As the command ship for the U.S. Navy’s Sixth Fleet, the USS Mount Whitney represents all that Collins Machine Works (CMW) strives for: excellence in engineering and quality construction that’s meant to last a lifetime. The Mount Whitney was commissioned in 1971, and it is currently undergoing an overhaul that the U.S. Navy hopes will keep it in service through 2039. As part of those renovations, Military Sealift Command (MSC) appointed the CMW team to assist with the construction of rudder components.
Working on a ship built in the late 1960s comes with its fair share of challenges. Because the drawings and material specifications for the Mount Whitney were obsolete, CMW’s supply chain department worked with MSC and the American Bureau of Shipping to identify modern materials and alternate manufacturing methods. As a result, we were able to produce the replacement parts more quickly and more cost effectively.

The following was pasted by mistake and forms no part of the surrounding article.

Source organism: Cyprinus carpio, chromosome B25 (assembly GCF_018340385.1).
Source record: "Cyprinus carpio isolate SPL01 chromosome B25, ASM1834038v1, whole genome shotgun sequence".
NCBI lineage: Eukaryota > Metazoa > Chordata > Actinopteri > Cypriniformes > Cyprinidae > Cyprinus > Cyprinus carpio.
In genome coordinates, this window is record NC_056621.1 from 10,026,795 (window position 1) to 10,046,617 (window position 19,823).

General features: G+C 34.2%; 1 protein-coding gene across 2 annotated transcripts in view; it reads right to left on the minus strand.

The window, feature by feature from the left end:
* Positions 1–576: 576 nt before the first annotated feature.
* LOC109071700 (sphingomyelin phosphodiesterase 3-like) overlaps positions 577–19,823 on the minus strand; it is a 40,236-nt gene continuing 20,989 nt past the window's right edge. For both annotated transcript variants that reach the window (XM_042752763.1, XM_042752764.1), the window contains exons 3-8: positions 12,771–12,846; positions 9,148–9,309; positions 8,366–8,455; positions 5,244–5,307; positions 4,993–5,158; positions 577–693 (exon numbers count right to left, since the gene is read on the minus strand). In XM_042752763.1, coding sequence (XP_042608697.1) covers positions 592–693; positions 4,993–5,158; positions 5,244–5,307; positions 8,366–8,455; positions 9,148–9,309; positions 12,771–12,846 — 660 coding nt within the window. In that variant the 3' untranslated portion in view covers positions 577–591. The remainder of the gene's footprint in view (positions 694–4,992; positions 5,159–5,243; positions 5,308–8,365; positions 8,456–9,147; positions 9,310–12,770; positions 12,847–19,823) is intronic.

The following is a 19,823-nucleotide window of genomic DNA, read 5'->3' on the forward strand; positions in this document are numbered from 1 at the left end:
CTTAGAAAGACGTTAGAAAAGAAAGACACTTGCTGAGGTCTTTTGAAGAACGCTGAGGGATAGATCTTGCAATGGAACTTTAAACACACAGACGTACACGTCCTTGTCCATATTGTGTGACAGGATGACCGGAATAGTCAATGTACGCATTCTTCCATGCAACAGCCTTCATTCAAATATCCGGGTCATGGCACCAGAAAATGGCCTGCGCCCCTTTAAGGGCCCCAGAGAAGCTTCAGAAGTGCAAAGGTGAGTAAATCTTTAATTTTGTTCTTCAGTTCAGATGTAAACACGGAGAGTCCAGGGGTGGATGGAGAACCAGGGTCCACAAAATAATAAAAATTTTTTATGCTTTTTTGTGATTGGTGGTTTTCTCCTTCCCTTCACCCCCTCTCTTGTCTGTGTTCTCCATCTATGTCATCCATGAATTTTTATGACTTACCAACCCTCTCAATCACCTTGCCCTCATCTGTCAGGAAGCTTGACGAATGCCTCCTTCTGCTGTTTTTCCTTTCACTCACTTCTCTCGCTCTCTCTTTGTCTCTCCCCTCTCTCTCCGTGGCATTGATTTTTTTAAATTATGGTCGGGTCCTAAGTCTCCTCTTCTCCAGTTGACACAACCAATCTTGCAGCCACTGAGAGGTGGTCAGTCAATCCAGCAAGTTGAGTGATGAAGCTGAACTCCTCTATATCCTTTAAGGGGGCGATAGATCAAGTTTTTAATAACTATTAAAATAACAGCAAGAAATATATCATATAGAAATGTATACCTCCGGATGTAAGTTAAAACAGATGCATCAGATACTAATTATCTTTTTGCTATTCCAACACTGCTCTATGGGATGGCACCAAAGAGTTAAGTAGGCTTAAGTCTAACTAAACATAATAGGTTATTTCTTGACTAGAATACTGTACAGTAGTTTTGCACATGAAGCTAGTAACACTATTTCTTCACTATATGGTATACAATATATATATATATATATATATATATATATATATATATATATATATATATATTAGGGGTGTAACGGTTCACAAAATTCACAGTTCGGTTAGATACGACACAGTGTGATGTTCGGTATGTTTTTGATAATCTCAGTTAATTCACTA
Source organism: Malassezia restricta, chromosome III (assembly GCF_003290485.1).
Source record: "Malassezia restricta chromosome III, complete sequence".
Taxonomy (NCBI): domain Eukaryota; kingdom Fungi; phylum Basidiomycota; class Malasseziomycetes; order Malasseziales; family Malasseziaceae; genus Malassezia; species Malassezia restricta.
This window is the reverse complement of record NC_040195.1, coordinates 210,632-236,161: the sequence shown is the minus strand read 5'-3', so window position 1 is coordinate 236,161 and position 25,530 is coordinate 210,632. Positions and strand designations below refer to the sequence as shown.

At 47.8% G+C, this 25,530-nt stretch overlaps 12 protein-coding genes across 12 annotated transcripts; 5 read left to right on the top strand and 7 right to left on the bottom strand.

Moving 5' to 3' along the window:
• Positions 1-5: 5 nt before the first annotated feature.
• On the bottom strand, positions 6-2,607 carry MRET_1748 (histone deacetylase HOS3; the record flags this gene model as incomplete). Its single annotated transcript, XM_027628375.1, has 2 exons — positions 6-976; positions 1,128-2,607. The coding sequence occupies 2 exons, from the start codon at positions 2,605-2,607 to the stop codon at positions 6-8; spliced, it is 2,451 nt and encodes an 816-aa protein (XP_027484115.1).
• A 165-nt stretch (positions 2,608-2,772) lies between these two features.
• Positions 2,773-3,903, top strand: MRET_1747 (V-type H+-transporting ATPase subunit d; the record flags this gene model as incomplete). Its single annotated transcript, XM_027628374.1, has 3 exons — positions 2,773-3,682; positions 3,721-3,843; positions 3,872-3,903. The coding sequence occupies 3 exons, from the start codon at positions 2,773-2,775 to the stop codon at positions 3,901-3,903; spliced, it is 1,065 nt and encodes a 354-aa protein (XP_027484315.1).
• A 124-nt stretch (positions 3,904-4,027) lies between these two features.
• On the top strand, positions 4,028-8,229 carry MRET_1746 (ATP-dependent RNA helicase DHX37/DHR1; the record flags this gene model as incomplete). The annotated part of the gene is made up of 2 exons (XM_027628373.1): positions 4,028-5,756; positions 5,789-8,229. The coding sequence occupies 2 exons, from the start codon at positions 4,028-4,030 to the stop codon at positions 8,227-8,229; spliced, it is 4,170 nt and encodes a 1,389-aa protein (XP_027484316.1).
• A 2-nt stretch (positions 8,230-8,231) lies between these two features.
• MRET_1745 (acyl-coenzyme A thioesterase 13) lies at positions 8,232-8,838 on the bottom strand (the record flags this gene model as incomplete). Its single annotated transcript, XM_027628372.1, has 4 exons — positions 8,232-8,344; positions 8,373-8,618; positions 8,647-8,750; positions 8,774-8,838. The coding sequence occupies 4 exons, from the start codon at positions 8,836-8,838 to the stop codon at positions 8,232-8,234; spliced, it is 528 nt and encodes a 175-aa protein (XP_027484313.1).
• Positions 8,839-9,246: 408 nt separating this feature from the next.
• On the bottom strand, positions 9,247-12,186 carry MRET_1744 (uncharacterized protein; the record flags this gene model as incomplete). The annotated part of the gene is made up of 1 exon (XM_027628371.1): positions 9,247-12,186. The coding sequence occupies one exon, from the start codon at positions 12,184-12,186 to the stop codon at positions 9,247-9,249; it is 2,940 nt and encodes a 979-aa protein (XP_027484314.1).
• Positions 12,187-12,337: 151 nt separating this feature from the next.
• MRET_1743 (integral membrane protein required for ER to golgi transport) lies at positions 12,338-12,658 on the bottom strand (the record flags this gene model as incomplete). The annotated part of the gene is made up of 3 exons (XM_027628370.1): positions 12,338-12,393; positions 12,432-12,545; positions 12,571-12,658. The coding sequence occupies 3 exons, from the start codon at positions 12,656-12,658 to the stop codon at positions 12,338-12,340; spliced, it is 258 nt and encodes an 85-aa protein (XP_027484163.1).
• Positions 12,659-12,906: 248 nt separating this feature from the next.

Using our updated vertical turret lathe (VTL) and portable coordinate measurement machine (CMM), CMW produced five large-diameter, heavy components. The VTL helped CMW produce precisely cut parts with both speed and accuracy, while utilizing our CMM to measure the complex dimensional requirements.
We also developed 3-D models of the components to aid in the manufacturing process.
From start to finish, the Mount Whitney project engaged a variety of CMW departments and teams. The supply chain department identified the right materials, with the engineering, programming and manufacturing teams putting the pieces together expertly. Finally, quality assurance guaranteed that the components would last for years to come.
Once the components were ready for installation, they were shipped abroad. The Mount Whitney’s renovations will be completed at Viktor Lenac Shipyard in Croatia. Although the vessel will remain abroad for the foreseeable future, it’s local teams like CMW that offer the support it needs to take on the open seas.